After six days of unprecedented talks with the Afghan Taliban in Doha, the United States special Afghan envoy, Zalmay Khalilzad, is ready with a framework deal that commits the Taliban not to allow terrorists to use Afghan territory for attacks on the US and its allies as well as an American commitment to withdraw troops from Afghanistan. Sounding optimistic, Khalilzad is reported to have said, “Taliban have committed, to our satisfaction, to do what is necessary that would prevent Afghanistan from ever becoming a platform for international terrorist groups or individuals.”
However, the devil lies in the details. As conceded by Khalilzad himself, the framework would need “to be fleshed out before it becomes an agreement”. The Taliban negotiators have demanded more time to discuss the American demands of a ceasefire and talks with the Afghan government, which have always proved to be the real stumbling blocks in ensuring lasting peace in Afghanistan. It would therefore require herculean efforts on the part of Khalilzad to make the Taliban agree to engage Afghan government representatives.
There is no doubt that the peace negotiations are not going to be a smooth affair. As the talks continued, the Taliban recently struck with a devastating suicide terror attacks on an Afghan intelligence base, killing around 100 members of security personnel, exposing the fragility of the Kabul regime as well as the peace process itself. The beleaguered Afghan security forces are not capable of defeating the Taliban militarily. The Taliban has an undeniable military and diplomatic edge over the Kabul regime, while its safe havens remain intact in Pakistan with no near-term possibility of being eliminated.
It is abundantly clear to all observers that Pakistan remains central to peace with the Taliban. That is why most of the regional powers are willing to march to Rawalpindi’s beat. Pakistani prime minister Imran Khan has claimed credit for bringing the Afghan Taliban to the negotiation table with the US. Last month, he had declared that “Pakistan has helped in the dialogue between Taliban and the US in Abu Dhabi. Let us pray that this leads to peace and ends almost three decades of suffering of the brave Afghan people”. Even, the US has frequently and publicly thanked Pakistan for facilitating talks with the Taliban. As pointed out in a recent column, nothing is known “about the price that Rawalpindi has set for its cooperation and what the US is willing to offer”. That is why India insists on being kept updated on US-Taliban negotiations.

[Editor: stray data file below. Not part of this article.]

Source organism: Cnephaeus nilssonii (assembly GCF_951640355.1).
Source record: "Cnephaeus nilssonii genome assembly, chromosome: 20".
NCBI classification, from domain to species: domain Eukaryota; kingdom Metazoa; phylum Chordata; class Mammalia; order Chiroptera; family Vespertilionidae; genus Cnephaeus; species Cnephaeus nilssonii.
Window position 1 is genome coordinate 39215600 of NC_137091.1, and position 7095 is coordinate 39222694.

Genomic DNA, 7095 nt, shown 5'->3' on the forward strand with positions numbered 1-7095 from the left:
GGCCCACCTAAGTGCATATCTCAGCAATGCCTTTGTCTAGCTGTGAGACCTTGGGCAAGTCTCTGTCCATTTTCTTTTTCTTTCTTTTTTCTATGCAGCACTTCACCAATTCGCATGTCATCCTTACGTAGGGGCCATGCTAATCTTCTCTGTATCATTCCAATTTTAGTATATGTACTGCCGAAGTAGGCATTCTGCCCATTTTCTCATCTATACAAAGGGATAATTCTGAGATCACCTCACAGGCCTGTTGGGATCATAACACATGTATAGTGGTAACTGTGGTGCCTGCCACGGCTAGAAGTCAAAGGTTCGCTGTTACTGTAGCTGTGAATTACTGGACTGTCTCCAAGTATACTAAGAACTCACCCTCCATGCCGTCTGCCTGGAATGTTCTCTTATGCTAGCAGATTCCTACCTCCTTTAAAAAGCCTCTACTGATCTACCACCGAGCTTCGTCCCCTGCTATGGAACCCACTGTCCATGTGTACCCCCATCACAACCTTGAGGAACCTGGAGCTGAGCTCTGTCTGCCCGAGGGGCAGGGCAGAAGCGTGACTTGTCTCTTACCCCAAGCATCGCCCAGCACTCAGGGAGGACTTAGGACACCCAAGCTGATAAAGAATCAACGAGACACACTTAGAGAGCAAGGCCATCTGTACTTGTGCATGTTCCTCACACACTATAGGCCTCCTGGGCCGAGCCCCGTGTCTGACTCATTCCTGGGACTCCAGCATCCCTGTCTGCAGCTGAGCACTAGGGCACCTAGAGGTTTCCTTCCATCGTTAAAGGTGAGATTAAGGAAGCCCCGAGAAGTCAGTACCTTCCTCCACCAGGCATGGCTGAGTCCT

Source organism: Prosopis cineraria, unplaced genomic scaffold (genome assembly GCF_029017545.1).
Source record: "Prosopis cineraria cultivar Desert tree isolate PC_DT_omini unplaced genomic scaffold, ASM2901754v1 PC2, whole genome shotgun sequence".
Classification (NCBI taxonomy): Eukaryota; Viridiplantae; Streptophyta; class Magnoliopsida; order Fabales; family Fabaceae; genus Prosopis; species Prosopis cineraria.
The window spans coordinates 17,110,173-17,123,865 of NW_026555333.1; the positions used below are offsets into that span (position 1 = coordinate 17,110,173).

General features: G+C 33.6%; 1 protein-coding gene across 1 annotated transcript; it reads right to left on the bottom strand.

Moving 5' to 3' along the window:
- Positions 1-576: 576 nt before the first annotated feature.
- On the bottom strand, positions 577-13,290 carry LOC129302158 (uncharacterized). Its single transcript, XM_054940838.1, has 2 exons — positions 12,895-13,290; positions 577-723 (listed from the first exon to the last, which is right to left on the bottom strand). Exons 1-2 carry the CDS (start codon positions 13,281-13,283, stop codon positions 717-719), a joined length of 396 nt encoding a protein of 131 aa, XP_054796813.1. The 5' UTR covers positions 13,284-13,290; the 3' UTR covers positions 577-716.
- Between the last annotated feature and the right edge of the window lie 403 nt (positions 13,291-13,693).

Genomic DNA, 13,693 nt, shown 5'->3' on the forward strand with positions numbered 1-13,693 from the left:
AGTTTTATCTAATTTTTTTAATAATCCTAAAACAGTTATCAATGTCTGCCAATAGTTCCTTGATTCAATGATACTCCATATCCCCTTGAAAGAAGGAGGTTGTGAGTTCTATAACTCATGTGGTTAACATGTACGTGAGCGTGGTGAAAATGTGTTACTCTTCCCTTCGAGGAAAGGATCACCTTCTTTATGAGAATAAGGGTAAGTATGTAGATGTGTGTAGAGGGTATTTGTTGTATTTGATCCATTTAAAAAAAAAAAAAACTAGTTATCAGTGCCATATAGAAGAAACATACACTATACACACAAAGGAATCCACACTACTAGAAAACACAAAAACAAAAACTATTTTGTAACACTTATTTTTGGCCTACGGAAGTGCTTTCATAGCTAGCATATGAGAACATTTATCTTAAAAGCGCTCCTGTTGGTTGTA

The real problem is that the hardliners within the Taliban have a preformed set of beliefs that line up perfectly with Rawalpindi’s core foreign policy objectives. Pakistan’s security establishment often sees independent Afghanistan as a strategic threat and remains suspicious of its growing alliance with India. The Taliban’s negotiating strategy with Khalilzad attests to its obstinate behaviour. Will things change in future?
During the recently-concluded talks in Doha, the Taliban appointed Mullah Abdul Ghani Baradar as its chief negotiator. It needs to be recalled that Baradar was in touch with former Afghan president Hamid Karzai at the time of his arrest in early 2010 in a joint US-Pakistan operation. For instance, during his visit to Pakistan in August 2013, Karzai could not secure Baradar’s release. Hina Rabbani Khar, a former Pakistani foreign minister, was reported to have said, “Pakistan shall play the role of facilitator for talks between the Afghan peace council. That is realistic. But if Karzai thinks Mullah Baradar could return in the plane with him, that is dramatic and unrealistic.”
Eventually, Baradar was released in late 2018 by Pakistan following some hectic back-channel negotiations. It remains to be seen how the Taliban behaves when Baradar directs the next round of talks, scheduled for the last week of February.